Salix nigra

black willow, gulf black willow, lindheimer's black willow


Leaf Arrangement


Leaf Attachment


Leaf Margin

entire, crenate, denticulate, serrate, serrulate, undulate

Leaf Type


Leaf Shape

linear, oblong, elliptic, lanceolate, oblanceolate

Growth Form


Flower Color


Flower Month

March - April

Height (meters)

26.0 - 36.0

Milky Sap








Growing Season

Warm season

Leaf Retention


Wetland Class


Wetland Coefficient of Conservatism


Prairie Coefficient of Conservatism


Field Characters

A medium sized tree with lanceolate leaves having serrate margins (many teeth close together) and are green on both surface. Its twigs in winter are conspicuously red, yellowish or green. The flowers are borne in catkins that are 3-5 cm long by 8-10 mm broad. Similar to Salix caroliniana which has leaves that are silver beneath.

Animal Use

The following information is for the genus Salix: Animals that eat uts twigs and buds: Greater prairie chicken, Animals that eat its bark, buds, and wood: Beaver, Muskrat, Cottontail rabbit, Swamp rabbit, Fox squirrel, Gray squirrel, Red squirrel. Animals that eat its foliage and catkins: Meadow mouse. Animals that eat its twigs and foliage: White-tailed deer (Martin et al. 1951).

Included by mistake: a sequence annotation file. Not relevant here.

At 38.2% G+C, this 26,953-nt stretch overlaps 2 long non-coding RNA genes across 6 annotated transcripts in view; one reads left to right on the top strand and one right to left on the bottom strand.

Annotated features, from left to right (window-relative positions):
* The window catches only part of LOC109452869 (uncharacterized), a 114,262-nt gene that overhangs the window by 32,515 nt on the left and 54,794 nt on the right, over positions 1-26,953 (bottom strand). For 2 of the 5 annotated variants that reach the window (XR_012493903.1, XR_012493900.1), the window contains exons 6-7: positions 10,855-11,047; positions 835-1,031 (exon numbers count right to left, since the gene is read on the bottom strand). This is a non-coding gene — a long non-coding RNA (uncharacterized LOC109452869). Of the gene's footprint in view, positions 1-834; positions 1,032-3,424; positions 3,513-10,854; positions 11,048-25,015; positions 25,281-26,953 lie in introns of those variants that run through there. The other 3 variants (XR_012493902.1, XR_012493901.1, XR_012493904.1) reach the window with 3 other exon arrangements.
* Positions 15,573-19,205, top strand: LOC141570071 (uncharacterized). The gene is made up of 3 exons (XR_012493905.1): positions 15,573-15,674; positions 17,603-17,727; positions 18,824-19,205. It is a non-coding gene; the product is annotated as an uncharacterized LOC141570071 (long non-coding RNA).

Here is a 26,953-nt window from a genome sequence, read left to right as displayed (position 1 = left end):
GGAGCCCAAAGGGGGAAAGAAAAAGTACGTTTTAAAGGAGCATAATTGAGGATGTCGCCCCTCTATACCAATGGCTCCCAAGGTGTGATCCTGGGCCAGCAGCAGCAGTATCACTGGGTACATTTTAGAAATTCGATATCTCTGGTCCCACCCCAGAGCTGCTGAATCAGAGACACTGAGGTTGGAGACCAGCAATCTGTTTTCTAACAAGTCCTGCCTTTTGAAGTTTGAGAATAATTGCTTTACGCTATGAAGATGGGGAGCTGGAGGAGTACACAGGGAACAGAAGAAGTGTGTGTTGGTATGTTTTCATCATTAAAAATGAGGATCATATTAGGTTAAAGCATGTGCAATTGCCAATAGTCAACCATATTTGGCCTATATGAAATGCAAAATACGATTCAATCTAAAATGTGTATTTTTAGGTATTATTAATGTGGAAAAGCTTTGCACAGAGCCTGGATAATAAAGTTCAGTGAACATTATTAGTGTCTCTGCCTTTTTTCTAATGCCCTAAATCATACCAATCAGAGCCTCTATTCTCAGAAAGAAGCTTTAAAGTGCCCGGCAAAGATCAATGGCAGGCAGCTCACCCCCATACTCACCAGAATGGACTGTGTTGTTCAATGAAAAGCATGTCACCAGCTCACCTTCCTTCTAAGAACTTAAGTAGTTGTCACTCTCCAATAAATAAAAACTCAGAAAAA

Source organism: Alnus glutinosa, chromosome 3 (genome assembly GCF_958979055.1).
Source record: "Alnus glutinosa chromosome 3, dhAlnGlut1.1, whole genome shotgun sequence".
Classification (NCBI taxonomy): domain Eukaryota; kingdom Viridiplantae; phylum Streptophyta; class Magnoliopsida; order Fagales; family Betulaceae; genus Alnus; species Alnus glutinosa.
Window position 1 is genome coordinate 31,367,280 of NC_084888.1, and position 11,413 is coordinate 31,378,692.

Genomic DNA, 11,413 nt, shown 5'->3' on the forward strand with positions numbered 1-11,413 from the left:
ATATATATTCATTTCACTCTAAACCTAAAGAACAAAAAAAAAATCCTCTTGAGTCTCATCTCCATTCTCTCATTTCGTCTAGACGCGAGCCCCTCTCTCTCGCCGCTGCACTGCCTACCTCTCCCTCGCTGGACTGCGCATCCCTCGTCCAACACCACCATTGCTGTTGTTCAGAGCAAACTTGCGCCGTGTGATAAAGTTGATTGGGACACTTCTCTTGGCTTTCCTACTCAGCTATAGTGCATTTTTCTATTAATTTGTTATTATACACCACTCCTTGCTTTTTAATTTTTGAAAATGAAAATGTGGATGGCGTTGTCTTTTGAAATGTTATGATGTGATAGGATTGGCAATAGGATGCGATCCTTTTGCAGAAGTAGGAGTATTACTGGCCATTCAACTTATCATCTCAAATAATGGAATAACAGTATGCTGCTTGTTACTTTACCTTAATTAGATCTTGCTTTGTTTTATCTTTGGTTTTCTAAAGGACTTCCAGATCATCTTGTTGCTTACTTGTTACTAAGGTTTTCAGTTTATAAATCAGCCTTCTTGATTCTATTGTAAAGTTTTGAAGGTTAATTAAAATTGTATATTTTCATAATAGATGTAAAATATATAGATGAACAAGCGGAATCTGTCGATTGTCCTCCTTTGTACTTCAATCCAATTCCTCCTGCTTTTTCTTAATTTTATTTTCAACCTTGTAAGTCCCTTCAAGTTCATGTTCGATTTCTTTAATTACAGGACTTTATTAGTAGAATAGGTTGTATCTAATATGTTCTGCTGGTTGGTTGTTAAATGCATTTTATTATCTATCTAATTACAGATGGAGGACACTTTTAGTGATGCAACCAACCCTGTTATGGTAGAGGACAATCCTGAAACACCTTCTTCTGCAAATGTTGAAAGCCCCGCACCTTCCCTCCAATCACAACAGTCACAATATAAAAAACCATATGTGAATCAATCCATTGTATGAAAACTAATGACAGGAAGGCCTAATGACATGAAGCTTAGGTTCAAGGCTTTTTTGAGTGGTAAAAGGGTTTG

Natural History

The Acadian French name for willow is "saule," the standard French name for willow. The black willow is called "sule noir" (Holmes 1990). It is common in wet areas, sand bars, and along bodies of water throughout Louisiana and Texas. In coastal prairie it is found in low areas and where prairies are divided by gallery forests. It occurs throughout the south as far north as Tennessee, and West Virginia. The wood is used in the construction of bent wood or rattan furniture. The bark was used to treat fever and pain and was the original source of aspirin. The acidic nature of the bark usually resulted in stomach upset until a French chemist discovered how to buffer it and patented his aspirin under the trade name "Bufferin".


Along streams and in meadows, ditches, shores, wet places.

Plant Uses

The wood is moderately light to light, moderately soft, very weak, high in shock resistance, low in nail-holding ability, but not easily split while nailing. Willow works well with tools, glues well, and takes and holds stains and finishes well. It has large shrinkage during drying, and is very low in durability. Willow wood is used in boxes and crates, in furniture as core stock, for slack cooperage, and for woodenware and novelties. A specialty use is for artificial limbs. It finds common usages with cottonwood lumber, and the two are sometimes sold mixed at the mill.